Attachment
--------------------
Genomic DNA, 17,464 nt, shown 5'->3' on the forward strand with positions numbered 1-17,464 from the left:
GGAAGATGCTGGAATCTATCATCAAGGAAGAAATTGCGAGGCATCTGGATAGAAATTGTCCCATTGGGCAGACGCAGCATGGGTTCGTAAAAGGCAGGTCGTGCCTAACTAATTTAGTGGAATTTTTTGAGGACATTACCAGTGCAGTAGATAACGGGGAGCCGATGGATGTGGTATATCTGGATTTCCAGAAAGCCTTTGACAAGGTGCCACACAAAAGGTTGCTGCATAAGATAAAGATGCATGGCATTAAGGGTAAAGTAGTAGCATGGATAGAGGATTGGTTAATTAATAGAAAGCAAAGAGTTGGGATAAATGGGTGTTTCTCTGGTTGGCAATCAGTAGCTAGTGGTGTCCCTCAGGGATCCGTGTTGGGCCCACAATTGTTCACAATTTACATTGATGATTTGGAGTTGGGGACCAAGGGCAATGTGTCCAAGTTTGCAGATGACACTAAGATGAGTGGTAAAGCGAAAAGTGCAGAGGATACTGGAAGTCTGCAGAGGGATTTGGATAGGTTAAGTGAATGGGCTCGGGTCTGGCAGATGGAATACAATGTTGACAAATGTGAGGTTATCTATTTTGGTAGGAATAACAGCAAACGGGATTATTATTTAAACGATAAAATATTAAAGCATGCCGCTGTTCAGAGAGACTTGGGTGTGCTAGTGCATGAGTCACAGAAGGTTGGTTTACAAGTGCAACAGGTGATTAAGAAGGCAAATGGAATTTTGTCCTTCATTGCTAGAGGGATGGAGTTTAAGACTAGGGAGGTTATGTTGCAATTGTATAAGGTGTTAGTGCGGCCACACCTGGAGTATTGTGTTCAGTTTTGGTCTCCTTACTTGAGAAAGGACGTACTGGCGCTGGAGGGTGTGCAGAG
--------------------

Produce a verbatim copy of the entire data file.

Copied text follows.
Genomic DNA, 17,464 nt, shown 5'->3' on the forward strand with positions numbered 1-17,464 from the left:
GGAAGATGCTGGAATCTATCATCAAGGAAGAAATTGCGAGGCATCTGGATAGAAATTGTCCCATTGGGCAGACGCAGCATGGGTTCGTAAAAGGCAGGTCGTGCCTAACTAATTTAGTGGAATTTTTTGAGGACATTACCAGTGCAGTAGATAACGGGGAGCCGATGGATGTGGTATATCTGGATTTCCAGAAAGCCTTTGACAAGGTGCCACACAAAAGGTTGCTGCATAAGATAAAGATGCATGGCATTAAGGGTAAAGTAGTAGCATGGATAGAGGATTGGTTAATTAATAGAAAGCAAAGAGTTGGGATAAATGGGTGTTTCTCTGGTTGGCAATCAGTAGCTAGTGGTGTCCCTCAGGGATCCGTGTTGGGCCCACAATTGTTCACAATTTACATTGATGATTTGGAGTTGGGGACCAAGGGCAATGTGTCCAAGTTTGCAGATGACACTAAGATGAGTGGTAAAGCGAAAAGTGCAGAGGATACTGGAAGTCTGCAGAGGGATTTGGATAGGTTAAGTGAATGGGCTCGGGTCTGGCAGATGGAATACAATGTTGACAAATGTGAGGTTATCTATTTTGGTAGGAATAACAGCAAACGGGATTATTATTTAAACGATAAAATATTAAAGCATGCCGCTGTTCAGAGAGACTTGGGTGTGCTAGTGCATGAGTCACAGAAGGTTGGTTTACAAGTGCAACAGGTGATTAAGAAGGCAAATGGAATTTTGTCCTTCATTGCTAGAGGGATGGAGTTTAAGACTAGGGAGGTTATGTTGCAATTGTATAAGGTGTTAGTGCGGCCACACCTGGAGTATTGTGTTCAGTTTTGGTCTCCTTACTTGAGAAAGGACGTACTGGCGCTGGAGGGTGTGCAGAG